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Joe Louis Walker – Between A Rock And The Blues

Stony Plain Records

12 tracks; 63.15 minutes

Joe Louis Walker is one of the busiest men in the blues, with a very substantial catalogue of CDs over more than 20 years. Joe plays a lot and is a prolific producer of CDs, and I imagine that most blues fans will own one or more of them. So why buy this one?

Well, let’s start with the musicians involved in the project. Produced by Duke Robillard, the core band is Bruce Katz on keys, Jesse Williams on bass and Mark Teixeira on drums, plus a horn section of Doug “Mr Low” James on sax and Carl Queforth on trombone, plus Sugar Ray Norcia on harp on one track, all ex-Roomful of Blues. Quite a lineup! On two tracks (produced by Kevin Eubanks) Joe uses his touring band of Henry Oden on bass, Jeff Minnieweather on drums and Ellis Blacknell on keys, plus Kevin Eubanks on rhythm guitar.

Then there are the songs which cover a good range of styles and sounds. The opener “I’m Tide” is an up-tempo piece with two great short solos by Joe. A song about the down side of modern life, it has a nomination for song of the year at the BMAs in May. Track 2 is “Eyes Like A Cat” by Travis Phillips, more of a jump style tune which brings the horns into focus. “Black Widow Spider” is a bouncy autobiographical piece about a relationship that did not make the course, with good saxophone from Doug James.

Tracks 4 and 6 are the Kevin Eubanks produced pieces. “If There’s A Heaven” with its repeated reference to “doing some time in the county jail” reminds one lyrically of the old “County Jail Blues”, but is more of a driving funk piece, with slashing slide guitar. “I’ve Been Down” is also upbeat, with a piano motif underscoring the vocal all the way though the song, belying the rather downbeat lyrics – “I’ve been down so long, good luck never crossed my mind”. The solo from Joe is very rocky and these two tracks are so clearly from a different source to the rest of the album, it made me wonder why Joe decided to include them - perhaps for additional variety?

“Way Too Expensive” is a song by Murali Coyell, son of jazz guitarist Larry, and comments on the current economic situation that many find themselves in. Musically it’s quite jazzy, with a stop/go rhythm punctuated by the horns and with a central solo from Joe that has more than a touch of BB King about it.

After that trio of tunes “Prisoner of Mercy” goes back to a slower pace. Bruce Katz takes the main solo on piano, with Joe playing sympathetically behind him. Some frenetic chording and use of the whammy bar see the tune out. That is the last of Joe’s own tunes and the remaining five tunes come from five different authors. Track 8 is entitled “Hallways” written by Bay area guitarist Steve Hall. It’s a classic blues ballad and provides what for me was Joe’s best vocal on the set. Another fine piano solo precedes some relaxed picking in the middle of this extended (7.34) tune. Joe’s playing here is delightful, taking the solo higher and higher emotionally but never losing the melody or sacrificing the tune for guitar effects.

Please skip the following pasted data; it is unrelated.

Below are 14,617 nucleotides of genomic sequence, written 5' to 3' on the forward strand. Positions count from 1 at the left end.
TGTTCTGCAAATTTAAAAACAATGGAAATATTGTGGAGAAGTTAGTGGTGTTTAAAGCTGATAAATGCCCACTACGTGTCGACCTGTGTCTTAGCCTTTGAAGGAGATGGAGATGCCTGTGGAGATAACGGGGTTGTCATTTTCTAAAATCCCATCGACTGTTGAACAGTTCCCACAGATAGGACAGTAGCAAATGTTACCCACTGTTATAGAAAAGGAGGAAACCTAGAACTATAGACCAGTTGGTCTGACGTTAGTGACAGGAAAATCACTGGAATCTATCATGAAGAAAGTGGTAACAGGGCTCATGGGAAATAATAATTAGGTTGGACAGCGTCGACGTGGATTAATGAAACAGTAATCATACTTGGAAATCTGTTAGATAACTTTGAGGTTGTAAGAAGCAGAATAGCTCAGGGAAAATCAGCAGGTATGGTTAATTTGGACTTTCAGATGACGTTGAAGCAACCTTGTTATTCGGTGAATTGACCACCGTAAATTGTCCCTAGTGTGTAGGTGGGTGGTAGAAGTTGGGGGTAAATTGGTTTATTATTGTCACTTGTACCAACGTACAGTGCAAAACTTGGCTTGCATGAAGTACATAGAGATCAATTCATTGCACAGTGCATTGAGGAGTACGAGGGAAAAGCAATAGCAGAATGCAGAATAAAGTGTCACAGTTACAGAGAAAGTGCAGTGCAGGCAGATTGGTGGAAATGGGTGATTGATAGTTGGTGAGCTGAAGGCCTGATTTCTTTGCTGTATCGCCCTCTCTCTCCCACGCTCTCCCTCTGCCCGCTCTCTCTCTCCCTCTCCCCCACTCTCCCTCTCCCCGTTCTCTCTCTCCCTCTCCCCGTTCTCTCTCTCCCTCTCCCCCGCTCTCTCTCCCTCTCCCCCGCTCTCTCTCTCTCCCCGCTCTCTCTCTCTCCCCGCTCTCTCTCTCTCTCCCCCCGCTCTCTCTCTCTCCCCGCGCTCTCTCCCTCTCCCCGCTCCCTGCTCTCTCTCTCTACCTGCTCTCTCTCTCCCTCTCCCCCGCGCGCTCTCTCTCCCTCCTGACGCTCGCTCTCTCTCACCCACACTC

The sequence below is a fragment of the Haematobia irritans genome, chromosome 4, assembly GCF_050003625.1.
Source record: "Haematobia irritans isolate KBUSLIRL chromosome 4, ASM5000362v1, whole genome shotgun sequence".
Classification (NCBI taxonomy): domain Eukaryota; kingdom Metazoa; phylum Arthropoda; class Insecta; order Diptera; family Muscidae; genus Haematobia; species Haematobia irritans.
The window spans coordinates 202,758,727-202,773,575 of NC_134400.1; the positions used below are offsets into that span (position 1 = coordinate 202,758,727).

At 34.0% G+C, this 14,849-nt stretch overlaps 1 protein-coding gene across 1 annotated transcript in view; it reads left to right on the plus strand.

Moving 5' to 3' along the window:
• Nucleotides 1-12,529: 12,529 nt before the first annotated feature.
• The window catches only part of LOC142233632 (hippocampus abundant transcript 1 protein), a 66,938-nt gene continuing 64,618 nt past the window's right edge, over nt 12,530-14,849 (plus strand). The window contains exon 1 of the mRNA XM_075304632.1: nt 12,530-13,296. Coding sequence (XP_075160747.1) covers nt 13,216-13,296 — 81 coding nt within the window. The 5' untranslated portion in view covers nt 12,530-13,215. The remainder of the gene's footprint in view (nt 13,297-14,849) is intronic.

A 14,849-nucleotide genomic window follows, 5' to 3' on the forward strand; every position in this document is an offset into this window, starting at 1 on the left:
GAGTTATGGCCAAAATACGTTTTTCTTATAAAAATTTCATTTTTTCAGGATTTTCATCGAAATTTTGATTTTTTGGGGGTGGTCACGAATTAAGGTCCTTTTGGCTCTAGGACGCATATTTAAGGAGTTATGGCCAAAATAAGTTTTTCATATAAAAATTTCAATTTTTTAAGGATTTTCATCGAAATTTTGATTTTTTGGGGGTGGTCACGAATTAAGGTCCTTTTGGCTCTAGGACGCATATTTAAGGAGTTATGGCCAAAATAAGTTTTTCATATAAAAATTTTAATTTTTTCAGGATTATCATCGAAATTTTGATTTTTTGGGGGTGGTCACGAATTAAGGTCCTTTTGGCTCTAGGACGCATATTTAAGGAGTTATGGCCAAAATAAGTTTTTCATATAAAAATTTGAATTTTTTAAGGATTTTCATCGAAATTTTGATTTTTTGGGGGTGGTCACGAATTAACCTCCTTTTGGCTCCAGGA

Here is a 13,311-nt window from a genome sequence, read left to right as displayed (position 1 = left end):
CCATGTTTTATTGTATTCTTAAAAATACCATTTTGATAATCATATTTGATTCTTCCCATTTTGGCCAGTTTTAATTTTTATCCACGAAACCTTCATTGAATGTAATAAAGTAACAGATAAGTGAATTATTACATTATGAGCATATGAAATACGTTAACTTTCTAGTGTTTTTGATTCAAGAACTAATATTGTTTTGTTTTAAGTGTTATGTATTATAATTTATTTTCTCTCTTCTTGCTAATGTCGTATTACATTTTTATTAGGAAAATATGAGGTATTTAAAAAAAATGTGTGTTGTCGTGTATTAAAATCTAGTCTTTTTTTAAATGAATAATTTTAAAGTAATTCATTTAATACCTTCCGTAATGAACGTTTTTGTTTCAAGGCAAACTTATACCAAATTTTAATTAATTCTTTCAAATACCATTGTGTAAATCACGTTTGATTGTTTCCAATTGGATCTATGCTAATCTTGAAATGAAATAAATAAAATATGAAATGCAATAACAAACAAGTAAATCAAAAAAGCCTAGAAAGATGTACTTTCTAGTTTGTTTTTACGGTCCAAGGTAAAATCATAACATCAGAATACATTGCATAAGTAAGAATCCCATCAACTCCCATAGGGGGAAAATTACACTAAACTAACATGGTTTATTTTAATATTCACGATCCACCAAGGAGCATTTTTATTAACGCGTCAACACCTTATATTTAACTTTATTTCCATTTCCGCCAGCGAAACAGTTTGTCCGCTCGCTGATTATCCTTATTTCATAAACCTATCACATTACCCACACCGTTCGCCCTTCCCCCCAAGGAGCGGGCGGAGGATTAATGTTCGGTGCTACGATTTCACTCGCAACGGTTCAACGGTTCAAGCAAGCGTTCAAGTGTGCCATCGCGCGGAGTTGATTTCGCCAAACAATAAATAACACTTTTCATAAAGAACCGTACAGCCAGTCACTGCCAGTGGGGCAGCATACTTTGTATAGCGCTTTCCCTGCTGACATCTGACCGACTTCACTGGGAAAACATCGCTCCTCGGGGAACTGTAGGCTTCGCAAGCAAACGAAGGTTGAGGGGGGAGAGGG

“Tell Me Why” is a Duke Robillard tune and the producer makes an appearance on guitar. Lots of slide here and more great piano from Katz. I assume that the later solo is Duke’s. Next up is a cover of Ray Charles’ “Blackjack”, done fairly straight, rolling piano underpinning the sad tale of woe of the gambler who has lost all on the blackjack table. Joe’s voice here seems to be straining to make the notes, but the ensemble playing is superb. “Big Fine Woman” is a Roy Gaines song which features a lot of wah-wah from Joe and the CD concludes with “Send You Back” which sees Joe pick up his acoustic guitar for a back porch duo with Sugar Ray Norcia’s harp on a tune by Fat Harry Dorth from Holland. It offers a further variation and a nice, gentle finish to the album.
Overall this is a good CD which grew on me as I listened to it a few times. It has a range of styles and makes a strong follow-up to the very successful “Witness to the Blues”, Joe’s first for Stony Plain. Joe plays a wide range of styles and gets superb backing from a crack band. Joe’s voice (never his strongest suit) struggles at times, but his playing is always strong and the CD is well worth investigating.

Readers will be keen to know that Joe recorded all his sets on the recent Blues Cruise and will be issuing a new live CD from those recordings. He jammed with practically everyone on the boat so the result should be interesting as a follow-up to this CD. No sign of the prolific JLW slackening off the pace!.

Reviewer John Mitchell is a blues enthusiast based in the UK. He also travels to the States most years to see live blues music. He has just returned from his first Legendary Blues Cruise.

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